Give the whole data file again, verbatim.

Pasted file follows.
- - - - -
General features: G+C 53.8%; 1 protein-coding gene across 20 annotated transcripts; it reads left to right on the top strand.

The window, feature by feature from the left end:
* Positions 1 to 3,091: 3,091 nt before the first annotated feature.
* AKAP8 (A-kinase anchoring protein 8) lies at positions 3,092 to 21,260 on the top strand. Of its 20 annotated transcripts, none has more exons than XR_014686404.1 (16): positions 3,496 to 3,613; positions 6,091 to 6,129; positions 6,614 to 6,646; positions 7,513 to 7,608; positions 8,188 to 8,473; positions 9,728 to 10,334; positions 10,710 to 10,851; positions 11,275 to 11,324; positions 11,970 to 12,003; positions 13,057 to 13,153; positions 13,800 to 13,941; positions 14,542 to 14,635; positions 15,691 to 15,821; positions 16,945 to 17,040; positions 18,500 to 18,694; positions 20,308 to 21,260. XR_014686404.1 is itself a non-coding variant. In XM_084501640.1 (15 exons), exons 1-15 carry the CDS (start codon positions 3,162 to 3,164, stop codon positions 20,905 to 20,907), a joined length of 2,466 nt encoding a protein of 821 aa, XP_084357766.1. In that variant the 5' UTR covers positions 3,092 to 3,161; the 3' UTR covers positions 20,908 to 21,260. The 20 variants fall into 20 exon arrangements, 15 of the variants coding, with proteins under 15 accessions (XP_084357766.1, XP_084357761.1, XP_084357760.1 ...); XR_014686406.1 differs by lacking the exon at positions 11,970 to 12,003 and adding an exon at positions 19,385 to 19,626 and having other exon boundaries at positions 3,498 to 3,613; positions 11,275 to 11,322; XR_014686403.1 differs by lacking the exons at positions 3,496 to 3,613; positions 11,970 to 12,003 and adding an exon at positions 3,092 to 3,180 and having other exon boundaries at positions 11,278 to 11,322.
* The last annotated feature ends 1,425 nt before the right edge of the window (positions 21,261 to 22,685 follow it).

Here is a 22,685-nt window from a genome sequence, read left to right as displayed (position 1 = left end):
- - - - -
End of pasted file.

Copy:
General features: G+C 53.8%; 1 protein-coding gene across 20 annotated transcripts; it reads left to right on the top strand.

The window, feature by feature from the left end:
* Positions 1 to 3,091: 3,091 nt before the first annotated feature.
* AKAP8 (A-kinase anchoring protein 8) lies at positions 3,092 to 21,260 on the top strand. Of its 20 annotated transcripts, none has more exons than XR_014686404.1 (16): positions 3,496 to 3,613; positions 6,091 to 6,129; positions 6,614 to 6,646; positions 7,513 to 7,608; positions 8,188 to 8,473; positions 9,728 to 10,334; positions 10,710 to 10,851; positions 11,275 to 11,324; positions 11,970 to 12,003; positions 13,057 to 13,153; positions 13,800 to 13,941; positions 14,542 to 14,635; positions 15,691 to 15,821; positions 16,945 to 17,040; positions 18,500 to 18,694; positions 20,308 to 21,260. XR_014686404.1 is itself a non-coding variant. In XM_084501640.1 (15 exons), exons 1-15 carry the CDS (start codon positions 3,162 to 3,164, stop codon positions 20,905 to 20,907), a joined length of 2,466 nt encoding a protein of 821 aa, XP_084357766.1. In that variant the 5' UTR covers positions 3,092 to 3,161; the 3' UTR covers positions 20,908 to 21,260. The 20 variants fall into 20 exon arrangements, 15 of the variants coding, with proteins under 15 accessions (XP_084357766.1, XP_084357761.1, XP_084357760.1 ...); XR_014686406.1 differs by lacking the exon at positions 11,970 to 12,003 and adding an exon at positions 19,385 to 19,626 and having other exon boundaries at positions 3,498 to 3,613; positions 11,275 to 11,322; XR_014686403.1 differs by lacking the exons at positions 3,496 to 3,613; positions 11,970 to 12,003 and adding an exon at positions 3,092 to 3,180 and having other exon boundaries at positions 11,278 to 11,322.
* The last annotated feature ends 1,425 nt before the right edge of the window (positions 21,261 to 22,685 follow it).

Here is a 22,685-nt window from a genome sequence, read left to right as displayed (position 1 = left end):